WHAT IS A JARGON?• A Jargon is characteristic language of particular group, profession or event.• The word comes from Old French jargon meaning “chatter of birds”.• One who studies Jargons is called a Jargonaut.
WHO USES JARGON?• Commonly used by groups having similar interests like trades and professions• Used by people involved in sports or other casual groups• Also found to be used in medical or law professions.
USES AND ABUSES OF JARGON • Describes the world in which we live. • Using jargon is fun and gives a sense of belonging to a specific group • Jargons can give a feeling of being excluded from a conversation • Jargons are addictive
BINOMIAL NOMENCLATURE• Formal system of naming species of living things.• It is a terminology that is used only by a group of people who are into biological studies and therefore fall into jargon category.• The names are made of two parts.• The first part of names are derived from mainly Latin language.• It can also be derived from Greek and other languages, name of a person, place etc.• The second part of the names may be an adjective or a noun.
CHEMICAL NOMENCLATURE• Set of rules to generate systematic names for chemical compounds.• Developed by the International Union of Pure and Applied Chemistry (IUPAC).• The chemical nomenclature is used to ensure that there is no ambiguity in the name of a specific chemical compound and refers to a single substance.• The name also conveys some information about the structure or chemistry of a compound, which helps in its identification.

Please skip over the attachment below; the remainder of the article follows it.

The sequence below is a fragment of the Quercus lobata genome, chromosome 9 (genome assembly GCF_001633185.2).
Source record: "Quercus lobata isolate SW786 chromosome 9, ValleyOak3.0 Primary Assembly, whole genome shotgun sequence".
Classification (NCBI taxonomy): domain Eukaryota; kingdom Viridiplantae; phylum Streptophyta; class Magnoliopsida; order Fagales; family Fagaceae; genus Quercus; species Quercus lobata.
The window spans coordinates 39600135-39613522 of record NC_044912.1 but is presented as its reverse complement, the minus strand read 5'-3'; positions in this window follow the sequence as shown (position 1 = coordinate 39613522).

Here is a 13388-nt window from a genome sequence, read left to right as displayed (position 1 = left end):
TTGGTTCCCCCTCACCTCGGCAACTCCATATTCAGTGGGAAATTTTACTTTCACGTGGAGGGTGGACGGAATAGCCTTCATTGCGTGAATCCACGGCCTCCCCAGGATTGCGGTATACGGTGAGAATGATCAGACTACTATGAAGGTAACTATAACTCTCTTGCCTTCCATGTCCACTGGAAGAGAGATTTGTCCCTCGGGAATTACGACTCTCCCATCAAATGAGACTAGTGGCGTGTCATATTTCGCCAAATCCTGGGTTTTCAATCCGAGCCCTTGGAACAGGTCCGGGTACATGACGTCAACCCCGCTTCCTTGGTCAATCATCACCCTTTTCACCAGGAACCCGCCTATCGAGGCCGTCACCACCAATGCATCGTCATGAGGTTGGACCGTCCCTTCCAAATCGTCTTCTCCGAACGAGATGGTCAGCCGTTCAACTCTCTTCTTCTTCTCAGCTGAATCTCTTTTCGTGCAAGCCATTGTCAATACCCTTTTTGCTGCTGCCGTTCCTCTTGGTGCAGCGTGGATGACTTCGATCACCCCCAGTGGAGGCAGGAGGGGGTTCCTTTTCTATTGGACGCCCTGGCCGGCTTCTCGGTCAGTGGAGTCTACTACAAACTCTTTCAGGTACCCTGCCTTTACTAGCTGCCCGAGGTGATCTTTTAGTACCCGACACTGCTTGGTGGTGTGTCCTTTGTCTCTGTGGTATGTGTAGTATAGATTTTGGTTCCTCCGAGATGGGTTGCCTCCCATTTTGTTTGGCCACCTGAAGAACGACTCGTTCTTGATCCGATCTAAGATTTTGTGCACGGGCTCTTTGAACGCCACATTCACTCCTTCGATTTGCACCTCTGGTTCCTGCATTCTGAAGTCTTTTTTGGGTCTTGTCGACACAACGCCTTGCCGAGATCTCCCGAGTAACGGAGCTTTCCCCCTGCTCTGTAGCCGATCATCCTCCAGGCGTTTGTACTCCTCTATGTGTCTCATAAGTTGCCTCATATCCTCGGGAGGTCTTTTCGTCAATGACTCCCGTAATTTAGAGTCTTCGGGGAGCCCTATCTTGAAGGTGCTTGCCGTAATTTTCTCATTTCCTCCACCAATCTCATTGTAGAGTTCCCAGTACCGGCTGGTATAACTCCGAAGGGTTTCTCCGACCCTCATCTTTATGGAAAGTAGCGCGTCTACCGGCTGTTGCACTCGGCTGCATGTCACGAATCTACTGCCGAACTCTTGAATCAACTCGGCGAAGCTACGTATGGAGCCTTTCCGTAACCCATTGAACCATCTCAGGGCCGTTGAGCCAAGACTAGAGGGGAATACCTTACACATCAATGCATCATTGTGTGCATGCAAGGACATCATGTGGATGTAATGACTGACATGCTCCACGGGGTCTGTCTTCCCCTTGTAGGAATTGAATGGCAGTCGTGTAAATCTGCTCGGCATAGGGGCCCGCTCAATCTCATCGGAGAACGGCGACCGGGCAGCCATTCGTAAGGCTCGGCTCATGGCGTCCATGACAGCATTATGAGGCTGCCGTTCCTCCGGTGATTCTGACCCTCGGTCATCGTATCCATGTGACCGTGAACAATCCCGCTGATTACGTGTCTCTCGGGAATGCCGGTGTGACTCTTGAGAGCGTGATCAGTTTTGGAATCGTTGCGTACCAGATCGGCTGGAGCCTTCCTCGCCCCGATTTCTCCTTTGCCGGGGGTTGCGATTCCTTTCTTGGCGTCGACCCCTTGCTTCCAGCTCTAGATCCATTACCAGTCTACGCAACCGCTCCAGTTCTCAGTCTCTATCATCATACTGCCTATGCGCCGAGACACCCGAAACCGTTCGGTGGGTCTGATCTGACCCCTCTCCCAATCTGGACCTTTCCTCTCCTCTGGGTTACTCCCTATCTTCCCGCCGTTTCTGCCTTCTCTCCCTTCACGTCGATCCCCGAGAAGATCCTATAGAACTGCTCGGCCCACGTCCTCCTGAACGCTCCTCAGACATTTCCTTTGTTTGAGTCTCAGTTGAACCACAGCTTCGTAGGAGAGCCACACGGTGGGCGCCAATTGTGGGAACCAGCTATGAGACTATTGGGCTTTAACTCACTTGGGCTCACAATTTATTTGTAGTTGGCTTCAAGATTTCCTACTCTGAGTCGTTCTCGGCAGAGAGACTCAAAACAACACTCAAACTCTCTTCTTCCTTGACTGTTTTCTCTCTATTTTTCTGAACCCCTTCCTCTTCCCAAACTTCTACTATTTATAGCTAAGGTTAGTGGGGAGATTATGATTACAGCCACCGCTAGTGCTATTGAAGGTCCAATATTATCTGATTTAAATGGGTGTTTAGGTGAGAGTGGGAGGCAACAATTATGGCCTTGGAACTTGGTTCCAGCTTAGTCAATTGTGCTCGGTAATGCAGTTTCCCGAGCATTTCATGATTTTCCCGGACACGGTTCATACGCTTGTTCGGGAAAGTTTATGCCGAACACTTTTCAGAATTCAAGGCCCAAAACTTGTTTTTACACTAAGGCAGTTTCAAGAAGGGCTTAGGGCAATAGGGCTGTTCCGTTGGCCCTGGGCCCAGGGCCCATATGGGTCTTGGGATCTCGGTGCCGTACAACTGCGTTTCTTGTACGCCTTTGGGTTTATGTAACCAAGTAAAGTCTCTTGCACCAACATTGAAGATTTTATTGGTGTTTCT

EXAMPLESBIONOMIAL NOMENCLATURE CHEMICAL NOMENCLATURE Erythroxylum coca – Phosphorus pentachloride- it Erythroxylum derived fom has 1 phosphorus and 5greek word erythros meaning red clorines. Represented asand coca meaning wood PCL5 Panthera leo – where leo is a Dinitrogen tetrachloride – it noun next to the genus name has 2 nitrogen and 4 oxygen Panthera molecules. Represented as N2O 5
CORPORATE JARGONSCorporate jargon is the jargon often used inlarge corporations and other bureaucracies. It may be characterised by sometimes-unwieldyelaborations of common English phrases, acting toconceal the real meaning of what is being said.
Do we really need corporate jargons?“Although much maligned, jargon does have a place in the well-spoken executive’s vocabulary when it is used effectively tocreate a deeper level of understanding and trust.Particular words and phrases can become unique shorthandamong colleagues within the same industry, company, or team.The key is to use the right words for the right audience in anenvironment that encourages others to press for clarity whenthe language is unclear.” - Gwen Morgan (a famous Jargonaut)